MPMA, MPRA reject "inaccurate" Greenpeace depiction on Malaysia waste plastic situation

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The Malaysian Plastics Manufacturers Association (MPMA) and Malaysian Plastics Recycling Association (MPRA) decried what it alleged as an unfair projection of Malaysia’s recycling industry in a recent Greenpeace Malaysia report. The organisations jointly rebut the inaccuracy of the report, which likened Malaysia to a “dumping ground”. The report, which they opined, has put the country’s “legitimate and law-abiding” recycling industry in a bad light, only focused on two tears of trade data.

According to them, the report has also missed the bigger picture by zooming into just two years; trade data.

Both MPRA and MPRA emphasised that they support curbing illegal plastic waste imports and illegal recycling operations, adding that they are supporting the Government’s efforts to crack down on unscrupulous and illegal operators, and to protect the environment.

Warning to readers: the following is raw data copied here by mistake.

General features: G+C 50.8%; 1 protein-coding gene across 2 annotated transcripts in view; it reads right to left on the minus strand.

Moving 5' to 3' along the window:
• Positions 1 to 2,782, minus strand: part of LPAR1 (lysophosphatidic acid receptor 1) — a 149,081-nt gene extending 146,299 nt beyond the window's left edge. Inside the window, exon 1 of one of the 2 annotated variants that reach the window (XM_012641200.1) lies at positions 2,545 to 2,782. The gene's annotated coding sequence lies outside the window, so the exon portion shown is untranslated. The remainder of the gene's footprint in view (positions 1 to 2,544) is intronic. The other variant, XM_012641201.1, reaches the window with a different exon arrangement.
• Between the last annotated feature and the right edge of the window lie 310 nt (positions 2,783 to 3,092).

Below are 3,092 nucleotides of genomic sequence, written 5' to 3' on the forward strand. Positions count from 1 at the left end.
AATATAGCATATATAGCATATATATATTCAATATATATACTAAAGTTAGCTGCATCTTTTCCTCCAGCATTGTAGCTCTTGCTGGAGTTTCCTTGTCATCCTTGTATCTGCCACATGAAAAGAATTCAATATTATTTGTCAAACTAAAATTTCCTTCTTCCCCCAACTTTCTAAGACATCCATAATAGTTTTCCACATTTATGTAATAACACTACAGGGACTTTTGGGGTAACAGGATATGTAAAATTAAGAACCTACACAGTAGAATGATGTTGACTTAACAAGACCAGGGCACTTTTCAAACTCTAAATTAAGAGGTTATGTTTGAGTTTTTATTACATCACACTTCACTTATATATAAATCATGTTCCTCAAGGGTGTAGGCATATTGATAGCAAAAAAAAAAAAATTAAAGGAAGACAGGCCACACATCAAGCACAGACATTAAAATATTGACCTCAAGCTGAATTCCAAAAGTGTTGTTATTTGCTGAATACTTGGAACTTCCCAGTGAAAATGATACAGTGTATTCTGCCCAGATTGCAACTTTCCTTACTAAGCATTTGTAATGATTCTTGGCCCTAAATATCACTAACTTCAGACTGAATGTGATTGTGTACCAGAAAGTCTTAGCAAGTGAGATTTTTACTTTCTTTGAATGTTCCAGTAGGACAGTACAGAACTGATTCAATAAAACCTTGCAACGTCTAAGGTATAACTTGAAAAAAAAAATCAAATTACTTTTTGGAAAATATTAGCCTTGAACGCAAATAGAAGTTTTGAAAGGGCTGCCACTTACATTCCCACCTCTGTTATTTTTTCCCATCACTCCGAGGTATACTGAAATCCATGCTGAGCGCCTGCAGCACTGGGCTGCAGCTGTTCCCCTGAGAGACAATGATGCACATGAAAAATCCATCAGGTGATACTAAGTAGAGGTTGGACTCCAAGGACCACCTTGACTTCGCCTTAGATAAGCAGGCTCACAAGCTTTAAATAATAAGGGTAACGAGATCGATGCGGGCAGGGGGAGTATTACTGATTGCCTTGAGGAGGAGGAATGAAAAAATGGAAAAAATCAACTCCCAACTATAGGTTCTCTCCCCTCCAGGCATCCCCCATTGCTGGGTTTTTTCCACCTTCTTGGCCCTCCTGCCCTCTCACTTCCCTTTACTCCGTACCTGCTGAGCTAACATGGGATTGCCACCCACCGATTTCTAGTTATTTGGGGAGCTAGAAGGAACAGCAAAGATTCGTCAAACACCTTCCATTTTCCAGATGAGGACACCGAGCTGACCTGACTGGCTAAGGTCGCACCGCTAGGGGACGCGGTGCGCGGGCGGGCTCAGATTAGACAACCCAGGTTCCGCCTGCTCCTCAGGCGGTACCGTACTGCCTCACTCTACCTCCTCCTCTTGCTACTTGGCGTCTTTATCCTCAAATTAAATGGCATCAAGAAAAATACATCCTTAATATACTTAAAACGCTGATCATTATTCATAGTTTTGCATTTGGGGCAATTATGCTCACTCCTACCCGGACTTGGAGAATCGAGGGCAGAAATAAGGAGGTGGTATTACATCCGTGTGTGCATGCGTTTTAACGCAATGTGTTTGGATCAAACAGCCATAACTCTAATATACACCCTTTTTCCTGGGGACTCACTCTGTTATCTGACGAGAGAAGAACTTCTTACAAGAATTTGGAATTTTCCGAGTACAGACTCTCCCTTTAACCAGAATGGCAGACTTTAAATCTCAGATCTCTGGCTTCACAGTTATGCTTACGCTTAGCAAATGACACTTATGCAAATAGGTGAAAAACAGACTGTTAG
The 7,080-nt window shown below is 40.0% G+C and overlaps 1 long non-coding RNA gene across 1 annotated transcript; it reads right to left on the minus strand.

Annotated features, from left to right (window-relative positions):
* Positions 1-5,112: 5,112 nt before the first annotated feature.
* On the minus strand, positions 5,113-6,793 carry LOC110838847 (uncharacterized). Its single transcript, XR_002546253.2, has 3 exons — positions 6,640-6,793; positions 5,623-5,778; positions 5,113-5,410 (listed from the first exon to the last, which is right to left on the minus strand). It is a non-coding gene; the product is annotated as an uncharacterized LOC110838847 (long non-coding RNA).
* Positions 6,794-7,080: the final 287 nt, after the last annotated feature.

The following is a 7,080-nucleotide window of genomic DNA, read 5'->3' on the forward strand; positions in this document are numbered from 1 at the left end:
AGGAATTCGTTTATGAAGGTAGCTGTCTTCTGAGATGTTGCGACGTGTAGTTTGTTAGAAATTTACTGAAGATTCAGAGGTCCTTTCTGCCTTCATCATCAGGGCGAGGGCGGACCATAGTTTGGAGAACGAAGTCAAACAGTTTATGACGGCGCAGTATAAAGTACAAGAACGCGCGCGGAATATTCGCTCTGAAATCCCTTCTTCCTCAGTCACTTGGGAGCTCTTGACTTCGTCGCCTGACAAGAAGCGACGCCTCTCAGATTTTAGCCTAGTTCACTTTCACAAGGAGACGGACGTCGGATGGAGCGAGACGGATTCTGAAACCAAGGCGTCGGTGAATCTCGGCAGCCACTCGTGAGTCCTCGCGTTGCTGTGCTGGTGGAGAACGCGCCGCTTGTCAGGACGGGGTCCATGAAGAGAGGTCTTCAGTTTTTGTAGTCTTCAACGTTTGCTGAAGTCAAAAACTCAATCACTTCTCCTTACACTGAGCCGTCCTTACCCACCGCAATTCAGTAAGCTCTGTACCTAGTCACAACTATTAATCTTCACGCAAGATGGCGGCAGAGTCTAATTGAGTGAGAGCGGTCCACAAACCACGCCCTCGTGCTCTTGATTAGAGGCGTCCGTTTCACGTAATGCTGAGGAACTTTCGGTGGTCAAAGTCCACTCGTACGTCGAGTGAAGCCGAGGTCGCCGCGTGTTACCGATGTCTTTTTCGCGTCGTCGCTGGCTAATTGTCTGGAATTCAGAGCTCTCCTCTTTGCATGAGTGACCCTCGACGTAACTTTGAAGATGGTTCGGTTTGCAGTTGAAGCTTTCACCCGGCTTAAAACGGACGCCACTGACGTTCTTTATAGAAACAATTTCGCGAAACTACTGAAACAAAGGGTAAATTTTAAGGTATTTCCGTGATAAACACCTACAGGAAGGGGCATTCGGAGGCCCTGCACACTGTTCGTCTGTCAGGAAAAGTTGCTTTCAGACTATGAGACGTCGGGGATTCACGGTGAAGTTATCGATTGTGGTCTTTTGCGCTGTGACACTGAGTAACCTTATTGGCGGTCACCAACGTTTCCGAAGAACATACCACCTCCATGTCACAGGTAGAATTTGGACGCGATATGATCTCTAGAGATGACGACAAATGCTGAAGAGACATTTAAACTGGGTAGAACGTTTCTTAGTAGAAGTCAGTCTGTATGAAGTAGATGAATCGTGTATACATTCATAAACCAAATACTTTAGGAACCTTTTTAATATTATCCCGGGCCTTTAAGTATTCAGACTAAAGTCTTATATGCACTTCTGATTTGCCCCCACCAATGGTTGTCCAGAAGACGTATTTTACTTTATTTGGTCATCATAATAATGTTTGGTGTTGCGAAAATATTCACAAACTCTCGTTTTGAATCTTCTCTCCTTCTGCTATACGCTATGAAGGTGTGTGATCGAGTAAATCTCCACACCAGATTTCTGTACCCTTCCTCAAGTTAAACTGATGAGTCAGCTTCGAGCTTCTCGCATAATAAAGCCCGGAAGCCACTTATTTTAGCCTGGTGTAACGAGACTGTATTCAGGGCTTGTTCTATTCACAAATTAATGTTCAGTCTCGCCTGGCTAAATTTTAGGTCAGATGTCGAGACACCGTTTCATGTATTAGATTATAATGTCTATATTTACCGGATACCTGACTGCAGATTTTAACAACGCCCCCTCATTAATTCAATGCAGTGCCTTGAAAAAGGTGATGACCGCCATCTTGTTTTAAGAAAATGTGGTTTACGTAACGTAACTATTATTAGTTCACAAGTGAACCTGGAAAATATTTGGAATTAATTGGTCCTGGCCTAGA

The country needs “ comprehensive solutions to address plastics throughout its life-cycle – from design to waste reduction, recycling to proper disposal at the end of life,” the Associations said, adding that it needs to invest in developing a circular economy.

Plastics recycling could contribute RM15 billion to RM20 billion to Malaysia’s economy.

Malaysian authorities tightened imports by introducing 18 new rules and regulations including inspection at Malaysian ports by SWCorp (Solid Waste and Public Cleansing Management Corporation) to identify illegal plastic waste imports, the joint statement noted.

Following this, the volume of plastic scraps import to Malaysia fell 61% from a peak of 102,0888 tonnes in 2018 to 40,007 tonnes in 2019, a five-year low.

In 2020, as Greenpeace reported, the volume recovered to 65,316 tonnes. But this is still 6% less than in 2016 and reflects the stricter control by the Government.

Meanwhile, the amendment to the Basel Convention which came into effect in January 2021 will further regulate the transboundary movement of scraps globally, according to MPMA and MPRA.

What this means for Malaysia is that only clean, homogeneous recyclable scraps can be imported in a controlled manner while non-homogeneous scraps movement requires prior consent from the Department of Environment (DOE).


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